Featured Research

from universities, journals, and other organizations

Engineers turns metal into glass: New process solves an age-old conundrum

Date:
August 13, 2014
Source:
University of Pittsburgh
Summary:
Materials scientists have long sought to form glass from pure, monoatomic metals. Now a team of researchers has done it. Metallic glasses are unique in that their structure is not crystalline (as it is in most metals), but rather is disordered, with the atoms randomly arranged. They are sought for various commercial applications because they are very strong and are easily processed.

Materials scientists have long sought to form glass from pure, monoatomic metals. Scott X. Mao and colleagues did it.

Related Articles


Their paper, "Formation of Monoatomic Metallic Glasses Through Ultrafast Liquid Quenching," was recently published online in Nature.

Mao, William, Kepler Whiteford Professor of Mechanical Engineering and Materials Science at the University of Pittsburgh, says, "This is a fundamental issue explored by people in this field for a long time, but nobody could solve the problem. People believed that it could be done, and now we're able to show that it is possible."

Metallic glasses are unique in that their structure is not crystalline (as it is in most metals), but rather is disordered, with the atoms randomly arranged. They are sought for various commercial applications because they are very strong and are easily processed.

Mao's novel method of creating metallic glass involved developing and implementing a new technique (a cooling nano-device under in-situ transmission electron microscope) that enabled him and his colleagues to achieve an unprecedentedly high cooling rate that allowed for the transformation of liquefied elemental metals tantalum and vanadium into glass.


Story Source:

The above story is based on materials provided by University of Pittsburgh. Note: Materials may be edited for content and length.


Journal Reference:

  1. Li Zhong, Jiangwei Wang, Hongwei Sheng, Ze Zhang, Scott X. Mao. Formation of monatomic metallic glasses through ultrafast liquid quenching. Nature, 2014; DOI: 10.1038/nature13617

Cite This Page:

University of Pittsburgh. "Engineers turns metal into glass: New process solves an age-old conundrum." ScienceDaily. ScienceDaily, 13 August 2014. <www.sciencedaily.com/releases/2014/08/140813103802.htm>.
University of Pittsburgh. (2014, August 13). Engineers turns metal into glass: New process solves an age-old conundrum. ScienceDaily. Retrieved April 25, 2015 from www.sciencedaily.com/releases/2014/08/140813103802.htm
University of Pittsburgh. "Engineers turns metal into glass: New process solves an age-old conundrum." ScienceDaily. www.sciencedaily.com/releases/2014/08/140813103802.htm (accessed April 25, 2015).

Share This


More From ScienceDaily



More Matter & Energy News

Saturday, April 25, 2015

Featured Research

from universities, journals, and other organizations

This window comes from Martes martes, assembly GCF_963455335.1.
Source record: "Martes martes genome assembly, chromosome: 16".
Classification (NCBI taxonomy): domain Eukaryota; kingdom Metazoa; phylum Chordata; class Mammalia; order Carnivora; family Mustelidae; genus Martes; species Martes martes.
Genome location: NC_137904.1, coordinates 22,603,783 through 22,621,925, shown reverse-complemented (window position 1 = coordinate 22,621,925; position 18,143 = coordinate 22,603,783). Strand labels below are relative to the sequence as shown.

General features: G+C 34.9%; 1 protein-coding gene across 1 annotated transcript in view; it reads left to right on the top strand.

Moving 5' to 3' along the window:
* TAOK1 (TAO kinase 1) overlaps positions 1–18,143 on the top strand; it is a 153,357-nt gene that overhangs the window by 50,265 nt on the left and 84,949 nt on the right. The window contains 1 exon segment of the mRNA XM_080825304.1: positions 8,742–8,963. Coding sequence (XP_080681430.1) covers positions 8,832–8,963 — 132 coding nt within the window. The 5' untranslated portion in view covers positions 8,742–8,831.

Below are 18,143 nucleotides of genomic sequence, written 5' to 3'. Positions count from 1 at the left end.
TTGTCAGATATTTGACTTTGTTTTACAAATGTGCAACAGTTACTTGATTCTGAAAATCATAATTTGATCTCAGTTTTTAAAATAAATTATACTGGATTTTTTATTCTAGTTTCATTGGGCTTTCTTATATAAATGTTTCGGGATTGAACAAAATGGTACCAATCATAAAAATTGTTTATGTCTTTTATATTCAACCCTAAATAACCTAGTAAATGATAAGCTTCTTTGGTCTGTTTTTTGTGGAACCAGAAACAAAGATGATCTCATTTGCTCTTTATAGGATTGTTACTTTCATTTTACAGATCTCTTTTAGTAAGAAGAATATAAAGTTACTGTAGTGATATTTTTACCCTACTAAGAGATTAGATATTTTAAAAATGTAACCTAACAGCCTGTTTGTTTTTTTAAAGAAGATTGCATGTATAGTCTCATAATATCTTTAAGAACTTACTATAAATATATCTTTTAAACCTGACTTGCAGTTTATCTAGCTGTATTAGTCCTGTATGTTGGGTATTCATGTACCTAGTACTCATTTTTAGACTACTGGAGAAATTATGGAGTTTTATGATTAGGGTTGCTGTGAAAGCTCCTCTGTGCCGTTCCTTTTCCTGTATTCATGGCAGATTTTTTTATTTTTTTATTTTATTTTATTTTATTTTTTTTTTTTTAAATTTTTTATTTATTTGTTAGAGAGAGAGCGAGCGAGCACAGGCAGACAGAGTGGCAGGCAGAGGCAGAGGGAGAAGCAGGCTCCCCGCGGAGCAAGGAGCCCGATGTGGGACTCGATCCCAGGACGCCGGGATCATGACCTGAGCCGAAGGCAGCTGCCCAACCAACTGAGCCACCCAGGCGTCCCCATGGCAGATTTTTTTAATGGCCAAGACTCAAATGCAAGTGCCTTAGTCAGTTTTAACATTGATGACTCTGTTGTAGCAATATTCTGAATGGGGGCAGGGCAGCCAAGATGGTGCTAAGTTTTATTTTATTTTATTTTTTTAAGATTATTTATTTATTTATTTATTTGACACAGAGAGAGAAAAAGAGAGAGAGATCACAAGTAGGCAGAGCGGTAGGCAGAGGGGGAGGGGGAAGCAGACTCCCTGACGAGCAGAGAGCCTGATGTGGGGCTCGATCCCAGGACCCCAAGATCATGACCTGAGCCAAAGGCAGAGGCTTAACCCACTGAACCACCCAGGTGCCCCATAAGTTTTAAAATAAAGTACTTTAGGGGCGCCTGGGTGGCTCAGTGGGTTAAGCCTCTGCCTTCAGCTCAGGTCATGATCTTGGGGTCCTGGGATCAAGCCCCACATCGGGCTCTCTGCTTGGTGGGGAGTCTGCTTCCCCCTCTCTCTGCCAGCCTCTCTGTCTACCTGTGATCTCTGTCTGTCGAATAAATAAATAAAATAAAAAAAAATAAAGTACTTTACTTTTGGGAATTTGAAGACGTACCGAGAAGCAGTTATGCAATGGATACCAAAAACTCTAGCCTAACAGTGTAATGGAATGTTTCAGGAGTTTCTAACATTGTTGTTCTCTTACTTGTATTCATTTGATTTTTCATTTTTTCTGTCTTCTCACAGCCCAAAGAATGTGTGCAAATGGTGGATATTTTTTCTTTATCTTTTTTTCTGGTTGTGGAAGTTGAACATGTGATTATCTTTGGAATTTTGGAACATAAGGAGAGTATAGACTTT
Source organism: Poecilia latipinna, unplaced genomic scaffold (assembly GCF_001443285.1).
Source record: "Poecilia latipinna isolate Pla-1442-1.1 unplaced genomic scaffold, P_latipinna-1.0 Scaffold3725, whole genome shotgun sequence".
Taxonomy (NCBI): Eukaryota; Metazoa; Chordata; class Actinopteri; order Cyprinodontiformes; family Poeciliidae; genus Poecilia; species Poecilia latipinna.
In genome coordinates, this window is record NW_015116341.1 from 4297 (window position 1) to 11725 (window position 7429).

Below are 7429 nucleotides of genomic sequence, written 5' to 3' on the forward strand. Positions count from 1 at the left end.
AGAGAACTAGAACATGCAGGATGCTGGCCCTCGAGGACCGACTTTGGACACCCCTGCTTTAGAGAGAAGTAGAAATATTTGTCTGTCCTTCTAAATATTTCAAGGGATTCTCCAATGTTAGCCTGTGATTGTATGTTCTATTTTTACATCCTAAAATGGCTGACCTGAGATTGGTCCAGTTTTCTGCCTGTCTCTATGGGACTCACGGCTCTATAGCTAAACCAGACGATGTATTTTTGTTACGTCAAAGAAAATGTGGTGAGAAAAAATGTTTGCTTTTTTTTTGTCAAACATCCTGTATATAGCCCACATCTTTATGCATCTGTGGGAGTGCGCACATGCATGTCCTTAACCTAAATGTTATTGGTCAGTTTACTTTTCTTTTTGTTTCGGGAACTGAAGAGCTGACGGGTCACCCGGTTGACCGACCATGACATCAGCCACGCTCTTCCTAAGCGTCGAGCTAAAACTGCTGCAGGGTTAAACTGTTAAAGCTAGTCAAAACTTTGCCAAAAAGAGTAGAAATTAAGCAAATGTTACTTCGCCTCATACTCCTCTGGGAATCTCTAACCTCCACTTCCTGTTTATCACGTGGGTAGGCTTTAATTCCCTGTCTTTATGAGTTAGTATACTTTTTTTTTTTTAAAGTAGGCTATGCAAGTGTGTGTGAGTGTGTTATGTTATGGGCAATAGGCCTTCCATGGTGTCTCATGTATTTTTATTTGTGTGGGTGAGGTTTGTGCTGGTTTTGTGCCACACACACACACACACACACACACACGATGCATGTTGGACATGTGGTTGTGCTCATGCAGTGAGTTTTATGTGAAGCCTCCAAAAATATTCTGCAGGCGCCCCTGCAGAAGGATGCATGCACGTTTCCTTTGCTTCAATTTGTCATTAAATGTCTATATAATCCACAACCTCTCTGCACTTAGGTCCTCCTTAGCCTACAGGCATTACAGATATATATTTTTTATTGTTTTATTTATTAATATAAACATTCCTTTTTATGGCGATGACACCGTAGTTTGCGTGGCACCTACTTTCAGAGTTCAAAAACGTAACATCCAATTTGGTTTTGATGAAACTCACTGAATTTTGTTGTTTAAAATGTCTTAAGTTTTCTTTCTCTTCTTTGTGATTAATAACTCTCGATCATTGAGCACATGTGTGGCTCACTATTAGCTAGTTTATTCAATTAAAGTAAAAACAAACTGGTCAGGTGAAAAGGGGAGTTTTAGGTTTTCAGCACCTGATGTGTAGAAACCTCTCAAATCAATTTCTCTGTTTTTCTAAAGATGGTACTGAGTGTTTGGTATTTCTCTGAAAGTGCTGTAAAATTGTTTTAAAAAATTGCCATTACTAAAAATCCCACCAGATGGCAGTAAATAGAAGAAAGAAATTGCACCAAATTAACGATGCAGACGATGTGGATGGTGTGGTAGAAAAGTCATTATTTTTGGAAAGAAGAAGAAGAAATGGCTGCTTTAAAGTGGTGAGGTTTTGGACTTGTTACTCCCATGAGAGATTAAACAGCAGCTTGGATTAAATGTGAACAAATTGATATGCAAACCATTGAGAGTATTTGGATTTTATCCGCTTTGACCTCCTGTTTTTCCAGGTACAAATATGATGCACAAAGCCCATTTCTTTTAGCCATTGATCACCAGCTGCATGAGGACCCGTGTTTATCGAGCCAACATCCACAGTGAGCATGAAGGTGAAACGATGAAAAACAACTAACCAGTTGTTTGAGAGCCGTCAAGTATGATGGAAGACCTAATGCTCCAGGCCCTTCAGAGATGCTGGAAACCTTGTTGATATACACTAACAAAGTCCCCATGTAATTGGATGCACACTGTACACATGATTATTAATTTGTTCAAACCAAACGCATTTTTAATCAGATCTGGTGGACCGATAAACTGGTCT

Featured Videos

from AP, Reuters, AFP, and other news services

MINI Shows Off Augmented Reality Glasses

MINI Shows Off Augmented Reality Glasses

AP (Apr. 24, 2015) — MINI showcased its new augmented reality glasses at the Shanghai Auto Show this week, which designers say will make roads safer and allow the driver to see through opaque parts of the car. (April 24) Video provided by AP
Powered by NewsLook.com
3D Food Printing: The Meal of the Future?

3D Food Printing: The Meal of the Future?

AP (Apr. 23, 2015) — Developers of 3D food printing hope the culinary technology will revolutionize the way we cook and eat. (April 23) Video provided by AP
Powered by NewsLook.com
'Safest Bike Ever' Devised by British Entrepreneur

'Safest Bike Ever' Devised by British Entrepreneur

Reuters - Innovations Video Online (Apr. 23, 2015) — A British inventor says his Babel bike is the safest bicycle ever produced. Crispin Sinclair - son of famous British inventor Sir Clive Sinclair - hopes the bike&apos;s safety cage, double seatbelt, and host of other measures will inspire non-cyclists to get in the saddle. Jim Drury went to see it in action. Video provided by Reuters
Powered by NewsLook.com
First Successful Aerial Refueling of a Drone

First Successful Aerial Refueling of a Drone

Reuters - Innovations Video Online (Apr. 23, 2015) — The bat-wing U.S. Navy drone that became the first autonomous airplane to take off and land on an aircraft carrier accomplished yet another milestone on Wednesday, becoming the first unmanned aircraft to undergo aerial refueling. Ben Gruber reports. Video provided by Reuters
Powered by NewsLook.com

Search ScienceDaily

Number of stories in archives: 140,361

Find with keyword(s):
 
Enter a keyword or phrase to search ScienceDaily for related topics and research stories.

Save/Print:
Share:  

Breaking News:

Strange & Offbeat Stories

 

Space & Time

Matter & Energy

Computers & Math

In Other News

... from NewsDaily.com

Science News

Health News

Environment News

Technology News



Save/Print:
Share:  

Free Subscriptions


Get the latest science news with ScienceDaily's free email newsletters, updated daily and weekly. Or view hourly updated newsfeeds in your RSS reader:

Get Social & Mobile


Keep up to date with the latest news from ScienceDaily via social networks and mobile apps:

Have Feedback?


Tell us what you think of ScienceDaily -- we welcome both positive and negative comments. Have any problems using the site? Questions?
Mobile iPhone Android Web
Follow Facebook Twitter Google+
Subscribe RSS Feeds Email Newsletters
Latest Headlines Health & Medicine Mind & Brain Space & Time Matter & Energy Computers & Math Plants & Animals Earth & Climate Fossils & Ruins